The beginning of the 20th century. Gertrud and Ingmar are in love with each other. While Ingmar is away during the winter, a religious wave spreads in the area. Also Gertrud becomes a ... See full summary »
Knut Hamsun is Norway's most famous and admired author. Ever since he was young he has hated the English for the starvation they caused Norway during WWI. When the Germans occupy Norway on ... See full summary »
Based on Peter Hoeg's bestseller, this film is set in snowy Copenhagen where a small boy is found dead after he fell off a roof. Smilla Jasperson, a close friend who lives in the same house... See full summary »
In desperation brought on by near-starvation, Helge Roos kills his master's ox and feeds it to his wife and baby daughter. No-one suspects anything until the meat is finished and Helge ... See full summary »
On a TV tabloid show, Iya Zetnick exposes Joe Mueller as the Nazi war criminal who killed her family. Mueller is arrested, but prevails in a trial. Zetnick breaks into his house, and kills ... See full summary »
Max von Sydow,
Chile, second half of the 20th century. The poor Esteban marries Clara and they get a daughter, Blanca. Esteban works hard and eventually gets money to buy a hacienda, eventually to become ... See full summary »
Maria Conchita Alonso
The beginning of the 20th century. Gertrud and Ingmar are in love with each other. While Ingmar is away during the winter, a religious wave spreads in the area. Also Gertrud becomes a follower of the new Christian belief. The new priest is very mesmerizing and he wants his followers to emigrate with him to Palestine. Ingmar's sister decides to follow him and sells the home which has been the family's for centuries. The only way for Ingmar to save it is to marry the daughter of the man who buys it, Barbro. With Ingmar married to another, Gertrud cannot stay and follows the others to Palestine. However, Ingmar does not love Barbro. He is still in love with Gertrud and eventually follows her. Written by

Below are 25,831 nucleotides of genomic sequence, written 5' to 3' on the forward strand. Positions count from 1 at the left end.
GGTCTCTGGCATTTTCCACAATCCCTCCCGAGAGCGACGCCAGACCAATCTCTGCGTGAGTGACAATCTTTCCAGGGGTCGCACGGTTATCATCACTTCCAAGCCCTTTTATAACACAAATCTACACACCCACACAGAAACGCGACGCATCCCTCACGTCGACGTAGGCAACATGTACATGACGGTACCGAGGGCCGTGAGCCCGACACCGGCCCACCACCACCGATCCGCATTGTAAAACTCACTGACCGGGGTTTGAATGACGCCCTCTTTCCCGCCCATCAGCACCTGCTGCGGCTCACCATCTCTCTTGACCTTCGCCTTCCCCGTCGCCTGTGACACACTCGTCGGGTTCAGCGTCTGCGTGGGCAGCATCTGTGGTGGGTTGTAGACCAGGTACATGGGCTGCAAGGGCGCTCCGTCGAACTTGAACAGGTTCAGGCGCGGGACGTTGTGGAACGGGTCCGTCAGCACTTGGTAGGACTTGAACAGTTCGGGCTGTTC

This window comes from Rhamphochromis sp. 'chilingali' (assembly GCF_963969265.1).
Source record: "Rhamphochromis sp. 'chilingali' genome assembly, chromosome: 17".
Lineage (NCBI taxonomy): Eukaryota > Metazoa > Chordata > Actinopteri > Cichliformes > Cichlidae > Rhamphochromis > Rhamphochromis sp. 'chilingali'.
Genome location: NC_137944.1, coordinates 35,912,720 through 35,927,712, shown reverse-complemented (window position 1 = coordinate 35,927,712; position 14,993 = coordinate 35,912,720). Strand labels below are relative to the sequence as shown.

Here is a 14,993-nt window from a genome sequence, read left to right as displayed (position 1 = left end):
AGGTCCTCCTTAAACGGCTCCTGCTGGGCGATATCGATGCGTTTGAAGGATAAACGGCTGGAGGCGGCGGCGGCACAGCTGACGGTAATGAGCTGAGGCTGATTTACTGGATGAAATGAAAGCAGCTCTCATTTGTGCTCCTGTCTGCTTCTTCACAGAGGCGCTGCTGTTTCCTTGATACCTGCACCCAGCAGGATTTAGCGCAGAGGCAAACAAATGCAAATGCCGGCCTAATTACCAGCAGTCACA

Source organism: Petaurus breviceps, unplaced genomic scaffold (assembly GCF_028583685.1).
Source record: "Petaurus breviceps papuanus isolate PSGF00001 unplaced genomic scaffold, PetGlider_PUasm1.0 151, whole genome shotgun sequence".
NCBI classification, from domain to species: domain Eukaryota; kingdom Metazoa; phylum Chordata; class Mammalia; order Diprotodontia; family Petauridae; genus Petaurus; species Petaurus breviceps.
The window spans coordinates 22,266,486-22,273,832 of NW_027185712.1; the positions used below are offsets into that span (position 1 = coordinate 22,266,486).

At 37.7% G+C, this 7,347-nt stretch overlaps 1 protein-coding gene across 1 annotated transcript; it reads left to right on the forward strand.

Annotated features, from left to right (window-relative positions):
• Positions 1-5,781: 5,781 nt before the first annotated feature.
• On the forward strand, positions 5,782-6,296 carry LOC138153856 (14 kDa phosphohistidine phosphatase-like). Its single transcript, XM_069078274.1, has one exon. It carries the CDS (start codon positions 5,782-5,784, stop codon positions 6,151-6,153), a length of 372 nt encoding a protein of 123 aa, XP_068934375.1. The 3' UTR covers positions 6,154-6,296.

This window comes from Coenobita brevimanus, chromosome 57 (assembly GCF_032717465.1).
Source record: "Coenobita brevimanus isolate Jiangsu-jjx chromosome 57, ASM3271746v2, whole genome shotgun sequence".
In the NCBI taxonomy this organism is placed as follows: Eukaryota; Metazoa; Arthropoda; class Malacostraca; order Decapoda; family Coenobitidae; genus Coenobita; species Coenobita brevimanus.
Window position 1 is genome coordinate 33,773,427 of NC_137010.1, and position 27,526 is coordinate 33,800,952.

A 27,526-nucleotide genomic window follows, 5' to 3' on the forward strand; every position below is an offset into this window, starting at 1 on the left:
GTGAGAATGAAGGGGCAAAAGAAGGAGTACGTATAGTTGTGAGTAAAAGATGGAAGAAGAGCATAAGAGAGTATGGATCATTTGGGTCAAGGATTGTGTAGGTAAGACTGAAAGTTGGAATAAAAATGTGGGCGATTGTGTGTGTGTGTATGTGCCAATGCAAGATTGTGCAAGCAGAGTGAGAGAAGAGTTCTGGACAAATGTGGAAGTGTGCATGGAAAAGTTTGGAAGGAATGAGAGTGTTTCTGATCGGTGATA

Billie August offers a compelling visualization of Selma Lagerlöf's novel "Jerusalem." The narrative evokes the evangelical millennialism that in 1896 compelled Swedes from the village of Nas to leave their families and their land for Ottoman Jerusalem to await the second coming of Jesus. The austere and beautiful cold of Sweden contrasts to the austere and beautiful heat of Jerusalem; the stoicism demanded by the weather in the north is tested by the violence of disease, aridity and social ostracism in the south. These two disparate sites frame the love story of the protagonists, Gertrude (Maria Bonnevie) and Ingmar (Ulf Friberg), whose devotion to one another transcends conventional romance. The characters are complex. Their distinct weaknesses (Gertrude's febrile and pious imagination and Ingmar's passion for his land) thicken their mutual strengthsunselfish empathy and candid honesty. The villain in the piece is Hellgum (Sven-Bertil Taube), the born-again evangelical preacher who returns to his Swedish homeland from America as a dark shadow praying upon rifts in the religious fabric of the community. Selma Lagerlöf was the first woman to win the Nobel Prize for literature. "Jerusalem," published in Sweden in 1901, depicted recent events with resonant sympathy. Billie August has succeeded in recovering that same compassion in his rendering of a now remote historical moment. Nevertheless, Hellgum's evangelical megalomania and the Holy City's violence so powerfully described in the film seem all too contemporary. Unfortunately, the simple human goodness also so powerfully represented in "Jerusalem" now seems quaintly out-of-date.
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